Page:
T-lymphocyte senescence and hepatitis C virus infection
University of Cambridge
Department of Medicine
Doctor of Philosophy (PhD)
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Hoare, M. (2010). T-lymphocyte senescence and hepatitis C virus infection (Doctoral thesis). https://doi.org/10.17863/CAM.16640
Hepatitis C virus (HCV) infection is a leading cause of cirrhosis and hepatocellular carcinoma. The degree of fibrosis progression and treatment-related outcomes are critically dependent on the age of the infected individual. Progressive ageing is associated with a decline in the efficacy of adaptive immune system function. T-lymphocytes from aged subjects demonstrate multiple phenotypic and functional changes, including telomere shortening. Short telomeres are associated with poor proliferative capacity, pro-inflammatory responses and increased mortality in clinical studies. This research aimed to study telomere length changes in T-lymphocytes in chronic HCV infection and its relationship to clinical endpoints. Further, the intracellular signalling changes in T-lymphocytes with short telomeres were studied in subjects with chronic HCV. Short CD4+ T-lymphocyte telomeres were associated with the presence of severe hepatic fibrosis independent of other known factors. Telomere length was associated with blood markers of hepatic damage and dysfunction as well as histological markers of inflammation and fibrosis. Further, on prospective follow-up, short CD4+ telomere length at enrolment predicted progression to clinical endpoints of hepatic decompensation, development of hepatocellular carcinoma and death. Short CD4+ telomere length predicted a failure to respond to anti-viral treatment for HCV infection. Unexpectedly, subjects with non-viraemic HCV had short CD8+ telomere length. Liver biopsy tissue from a cohort of subjects with non-viraemic HCV was studied and demonstrated significant inflammation or fibrosis in most. To study the IFN-α signalling pathway in cells with short telomeres, I utilised the phospho-histone γ-H2AX, a downstream signal from short telomeres. CD8+ T-lymphocytes expressing γ-H2AX had the form and function of cells with end-stage differentiation. γ-H2AX+ cells had a pro-inflammatory cytokine secretion profile with high expression of IFN-γ and low IL-2. Further γ-H2AX+ cells were unable to respond to exogenous IFN-α by phosphorylating Stat1. This failure was attributable to a post-receptor defect. T-lymphocyte telomere length changes in HCV may underpin the effect of age on clinical and treatment-related outcome. Short telomeres are associated with intracellular signalling defects which may explain the failure to respond to anti-viral therapy.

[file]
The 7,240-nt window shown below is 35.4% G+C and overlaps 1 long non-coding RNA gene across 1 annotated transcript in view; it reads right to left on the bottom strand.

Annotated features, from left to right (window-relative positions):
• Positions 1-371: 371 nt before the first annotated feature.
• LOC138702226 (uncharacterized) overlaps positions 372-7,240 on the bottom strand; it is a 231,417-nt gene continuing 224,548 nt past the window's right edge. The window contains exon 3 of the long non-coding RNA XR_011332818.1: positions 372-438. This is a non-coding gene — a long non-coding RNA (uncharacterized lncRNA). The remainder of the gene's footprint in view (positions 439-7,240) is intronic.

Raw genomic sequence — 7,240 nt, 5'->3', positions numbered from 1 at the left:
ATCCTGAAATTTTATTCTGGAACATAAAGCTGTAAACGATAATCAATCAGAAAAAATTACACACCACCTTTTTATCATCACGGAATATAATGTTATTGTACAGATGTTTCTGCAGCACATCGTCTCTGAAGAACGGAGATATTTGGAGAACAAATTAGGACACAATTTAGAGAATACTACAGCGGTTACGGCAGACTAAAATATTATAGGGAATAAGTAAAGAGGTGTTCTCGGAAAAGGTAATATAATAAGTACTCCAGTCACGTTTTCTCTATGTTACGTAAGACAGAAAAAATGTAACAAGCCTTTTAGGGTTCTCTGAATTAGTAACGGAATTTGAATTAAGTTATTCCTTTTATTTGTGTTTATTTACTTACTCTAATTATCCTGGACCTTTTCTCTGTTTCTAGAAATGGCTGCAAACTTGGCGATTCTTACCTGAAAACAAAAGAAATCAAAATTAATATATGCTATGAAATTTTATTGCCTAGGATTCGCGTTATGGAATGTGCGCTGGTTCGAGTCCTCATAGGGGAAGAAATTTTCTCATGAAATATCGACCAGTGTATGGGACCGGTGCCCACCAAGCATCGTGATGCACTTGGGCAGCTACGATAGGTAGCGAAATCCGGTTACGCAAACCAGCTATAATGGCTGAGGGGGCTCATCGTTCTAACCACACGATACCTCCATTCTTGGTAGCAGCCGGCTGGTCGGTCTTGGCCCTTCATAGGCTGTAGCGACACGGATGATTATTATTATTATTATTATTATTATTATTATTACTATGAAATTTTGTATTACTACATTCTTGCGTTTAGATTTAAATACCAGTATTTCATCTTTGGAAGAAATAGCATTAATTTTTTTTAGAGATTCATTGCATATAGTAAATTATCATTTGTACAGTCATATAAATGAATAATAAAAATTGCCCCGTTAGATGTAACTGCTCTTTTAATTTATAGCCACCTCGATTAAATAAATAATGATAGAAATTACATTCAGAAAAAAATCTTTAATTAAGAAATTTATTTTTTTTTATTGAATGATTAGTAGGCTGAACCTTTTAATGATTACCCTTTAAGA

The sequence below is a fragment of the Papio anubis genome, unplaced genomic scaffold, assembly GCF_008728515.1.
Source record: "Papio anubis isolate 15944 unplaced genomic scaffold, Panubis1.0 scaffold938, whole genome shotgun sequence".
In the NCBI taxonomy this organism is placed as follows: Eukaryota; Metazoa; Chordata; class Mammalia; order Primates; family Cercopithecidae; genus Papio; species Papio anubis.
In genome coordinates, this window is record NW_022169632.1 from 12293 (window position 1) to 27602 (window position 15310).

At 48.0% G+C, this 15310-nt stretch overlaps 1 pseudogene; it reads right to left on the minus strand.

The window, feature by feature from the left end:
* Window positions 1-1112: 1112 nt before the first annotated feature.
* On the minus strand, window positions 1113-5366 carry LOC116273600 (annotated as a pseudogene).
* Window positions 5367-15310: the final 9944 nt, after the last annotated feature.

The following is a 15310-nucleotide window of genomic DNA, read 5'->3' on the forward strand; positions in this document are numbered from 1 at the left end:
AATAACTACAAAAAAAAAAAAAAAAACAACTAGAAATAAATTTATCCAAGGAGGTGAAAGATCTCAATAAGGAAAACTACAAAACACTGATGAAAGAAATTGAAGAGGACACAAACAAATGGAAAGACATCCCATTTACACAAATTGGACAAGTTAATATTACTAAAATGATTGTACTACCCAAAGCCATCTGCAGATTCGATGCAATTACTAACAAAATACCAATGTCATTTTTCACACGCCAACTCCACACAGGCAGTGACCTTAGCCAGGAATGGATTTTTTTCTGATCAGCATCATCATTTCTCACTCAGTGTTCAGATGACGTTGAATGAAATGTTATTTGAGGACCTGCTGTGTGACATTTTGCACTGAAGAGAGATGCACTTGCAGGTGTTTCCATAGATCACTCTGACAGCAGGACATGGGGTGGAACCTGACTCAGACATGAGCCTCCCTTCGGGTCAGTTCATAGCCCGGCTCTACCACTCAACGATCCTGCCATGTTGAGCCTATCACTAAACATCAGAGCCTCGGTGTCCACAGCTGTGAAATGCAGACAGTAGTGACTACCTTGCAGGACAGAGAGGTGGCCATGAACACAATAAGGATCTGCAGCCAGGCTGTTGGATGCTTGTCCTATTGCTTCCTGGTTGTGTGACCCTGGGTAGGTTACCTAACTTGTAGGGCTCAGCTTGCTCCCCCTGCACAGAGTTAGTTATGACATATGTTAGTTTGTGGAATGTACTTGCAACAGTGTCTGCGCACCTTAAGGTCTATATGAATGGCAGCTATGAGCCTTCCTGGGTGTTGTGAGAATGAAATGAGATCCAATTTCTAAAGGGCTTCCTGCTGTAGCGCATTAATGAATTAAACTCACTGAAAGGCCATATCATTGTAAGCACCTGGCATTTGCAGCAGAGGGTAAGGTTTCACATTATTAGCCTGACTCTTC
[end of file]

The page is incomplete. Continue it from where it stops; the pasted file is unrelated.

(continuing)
Hepatitis, Telomere, Senescence, Interferon
My salary costs for the duration of this project were supported by a Clinical Research Training Fellowship from the Wellcome Trust and a scholarship from the Raymond and Beverley Sackler Foundation. Consumable expenses were supported by the Wellcome Trust, the Cambridge Hepatology endowment fund, the Frank Litchfield charitable trust and an unrestricted consumables grant from Roche (UK) pharmaceuticals.
This record's DOI: https://doi.org/10.17863/CAM.16640
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